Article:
You may have a patient that aspirates everything on the Modified Barium Swallow Study (MBSS), goes home and consumes a regular diet without ever having an aspiration event or a pneumonia.  Just because that patient does not choose the diet you recommend does not mean you give up on them.  If they are willing to put in the work and give you some time (they will have to buy-in to your program)  THOSE are absolutely  patients with whom we should work.

Books to Read-Drugs and Dysphagia

drugs and dysphagia

What a great reference for any medical Speech Pathologist.  This book talks about the medications that can affect the swallowing process and how they affect swallowing.  The nice part is that it is also a small, pocket-sized book making it easy to carry around with you as you work with patients.

Drugs and Dysphagia:  How Medications Can Affect Eating and Swallowing by Lynette Carl and Peter Johnson.

Supraglottic and Super-Supraglottic Swallows and Tongue Pressure-Research Review

keep-calm-and-hold-your-breath-67

Fujiwara, S, Ono, T, Minagi, Y, Fujiu-Kurachi, M, Hori, K, Maeda, Y, Boroumand, S, Nitschke, I, Ursula, V, Bohlender, J.  Effect of Supraglottic and Super-supraglottic swallows on Tongue Pressure Production against Hard Palate.  Dysphagia (2014) 29:655-662.  

The Super- and Supraglottic Swallows are maneuvers used to assist in early airway closure to prevent food or drink from being aspirated prior to the swallow.  

Participants:  19 healthy young staff members of the University of Zurich Dental School (13 females, 6 males) with an age range from 17-40.

Equipment:  Tongue pressure measurements were recorded using the Swallow Scan System using a pressure sensor that forms a “T” shape following the curve of the palate.  Participants were seated upright with their heads immobilized by  a head rest.  

Procedure:  This study looked at normal swallow, Supraglottic Swallow (ss) and Super-Supraglottic Swallow (sss).   Each participant swallowed 5 ml of water at room temperature.  For the SS, a syringe was used to inject 5 ml of water into the floor of the oral cavity with the instructions “breathe through your nose, then hold your breath lightly before and during swallowing.  Cough immediately after you finish swallowing.”  For the SSS the same procedure and instructions were given, plus the additional instruction to put the palms of their hands together in front of their chest and press them hard against each other while they held their breath.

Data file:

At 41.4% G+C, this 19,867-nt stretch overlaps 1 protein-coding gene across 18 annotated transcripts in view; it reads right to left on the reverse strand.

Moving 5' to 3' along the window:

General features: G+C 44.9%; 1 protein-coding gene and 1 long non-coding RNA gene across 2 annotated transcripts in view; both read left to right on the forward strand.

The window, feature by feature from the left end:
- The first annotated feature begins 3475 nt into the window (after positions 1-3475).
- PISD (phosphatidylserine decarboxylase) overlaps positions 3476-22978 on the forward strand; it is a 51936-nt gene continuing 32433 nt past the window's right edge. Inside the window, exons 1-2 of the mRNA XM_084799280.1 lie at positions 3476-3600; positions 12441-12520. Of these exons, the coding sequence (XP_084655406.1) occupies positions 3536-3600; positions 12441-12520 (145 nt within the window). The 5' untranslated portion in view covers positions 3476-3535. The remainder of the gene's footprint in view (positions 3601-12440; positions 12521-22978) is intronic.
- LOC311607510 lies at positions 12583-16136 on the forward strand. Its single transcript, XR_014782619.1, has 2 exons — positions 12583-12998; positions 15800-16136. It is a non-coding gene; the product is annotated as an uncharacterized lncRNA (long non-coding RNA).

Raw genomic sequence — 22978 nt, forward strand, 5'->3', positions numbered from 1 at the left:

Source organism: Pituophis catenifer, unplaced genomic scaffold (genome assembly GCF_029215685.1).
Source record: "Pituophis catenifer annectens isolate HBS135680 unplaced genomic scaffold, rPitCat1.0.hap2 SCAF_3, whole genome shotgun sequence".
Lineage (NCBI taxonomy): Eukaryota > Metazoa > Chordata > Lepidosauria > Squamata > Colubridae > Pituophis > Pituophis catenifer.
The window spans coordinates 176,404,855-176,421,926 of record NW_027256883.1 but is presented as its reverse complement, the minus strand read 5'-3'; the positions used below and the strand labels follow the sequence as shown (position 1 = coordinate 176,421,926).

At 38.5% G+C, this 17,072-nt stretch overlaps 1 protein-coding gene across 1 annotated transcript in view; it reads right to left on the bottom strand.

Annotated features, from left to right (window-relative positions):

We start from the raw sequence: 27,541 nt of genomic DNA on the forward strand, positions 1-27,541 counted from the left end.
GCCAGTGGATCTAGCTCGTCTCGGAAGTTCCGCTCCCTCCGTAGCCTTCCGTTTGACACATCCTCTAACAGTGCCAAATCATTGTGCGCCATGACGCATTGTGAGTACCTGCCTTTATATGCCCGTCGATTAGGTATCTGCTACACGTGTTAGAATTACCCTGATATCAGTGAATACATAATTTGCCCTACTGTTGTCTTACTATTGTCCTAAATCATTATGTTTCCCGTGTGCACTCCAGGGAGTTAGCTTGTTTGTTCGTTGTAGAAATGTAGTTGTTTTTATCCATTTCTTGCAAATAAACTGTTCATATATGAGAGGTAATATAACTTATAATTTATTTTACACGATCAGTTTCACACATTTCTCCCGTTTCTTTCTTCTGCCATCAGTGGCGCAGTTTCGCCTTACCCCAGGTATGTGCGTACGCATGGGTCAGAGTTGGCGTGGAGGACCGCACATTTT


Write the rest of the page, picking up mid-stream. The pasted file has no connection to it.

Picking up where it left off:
Results:  The perimeters measured  were:  duration, maximal magnitude and integrated value of tongue pressure during swallowing.  “The duration of tongue pressure was significantly longer at the anterior-median part of the hard palate during both SS and SSS than with normal wet swallow.  The maximal magnitude increased significantly only at the posterior part of the hard palate during SS, but at all points during SSS.”  Not only do the SS and SSS increase protection of the airway prior to the swallow, they may also function to strengthen the tongue.  

Variations in Tongue-Palate Pressures with Xantham Gum Thickened Liquids-Research Overview

Steele, CM, Molfenter, SM, Peladeau-Pigeon, M, Polacco, RC, Yee, C.  Variations in Tongue-Palate Swallowing Pressures When Swallowing Xantham Gum-Thickened Liquids.  Dysphagia (2014) 29:678-684.

“Thickened liquids are frequently recommended to reduce the risk of aspiration in patients with oropharyngeal dysphagia.”  We know that tongue-palate pressures increase with thicker liquids, however little is known about the differences in swallowing pressures with nectar and honey thick liquids.

“Liquid boluses are initially held in a chamber along the midline groove of the tongue.  The tongue moves upwards and forwards, compressing a bolus against the palate and squeezing it backwards in a conveyer-belt like fashion.  As the bolus reaches the pharynx, the tongue withdraws from the palate, and sweeps downwards and backwards.” 

Participants:  78 healthy adults.  40 (19 men and 21 women) with a mean age of 27 and 38 (22 women and 16 men) with a mean age of 70.  No participants had a history of swallow, motor speech, gastro-esophageal or neurological difficulties.  

Equipment:  Lingual pressures were measured using the lingual manometry module of the KayPentax Swallowing Signals Lab.  Using a soft silicone strip with three pressure bulbs were placed in the palate and measurements were registered at the anterior, mid and posterior hard palate.  Participants took blocks of 4 repeated sips using flavored (lime, raspberry, diet raspberry or cranberry) water, nectar thick and honey thick liquids.  Sip size was not controlled and cups contained 60 ml of liquid.  The cup was instructed to be removed from the lips following each sip.  The xantham thickener was supplied by Flavour Creations, Inc.  

Results:  Healthy adults do recruit higher tongue-palate pressure amplitudes with nectar and honey thick liquids using xantham gum as compared to water.  The authors warn that “although thicker liquids elicit higher amplitudes of tongue-palate pressure compared to water, the observed values should still be easily achieved by most adults, falling below 40% of maximum isometric pressure values.”  It is also important to remember that although thickened liquids require higher tongue pressures to propel, caution is needed when selecting thickened liquids for patients with reduced tongue strength and that viscosity may become too thick to be effective for oral processing.

The authors also warn that there are limitations to the findings including:

  1. That the sweetness of the flavoring may have contributed to the observed pressure differences compared to the water.
  2. Sip volume was not controlled and the influence of the sip size on tongue pressures is unknown.
  3. Participants with dentures had to remove their top plates to avoid damage from glue from the sensors.
  4. Different thickening agents may encourage different results.

Tongue

I think this area will take an interesting turn with the amount of people getting their tongues pierced.  What are your thoughts?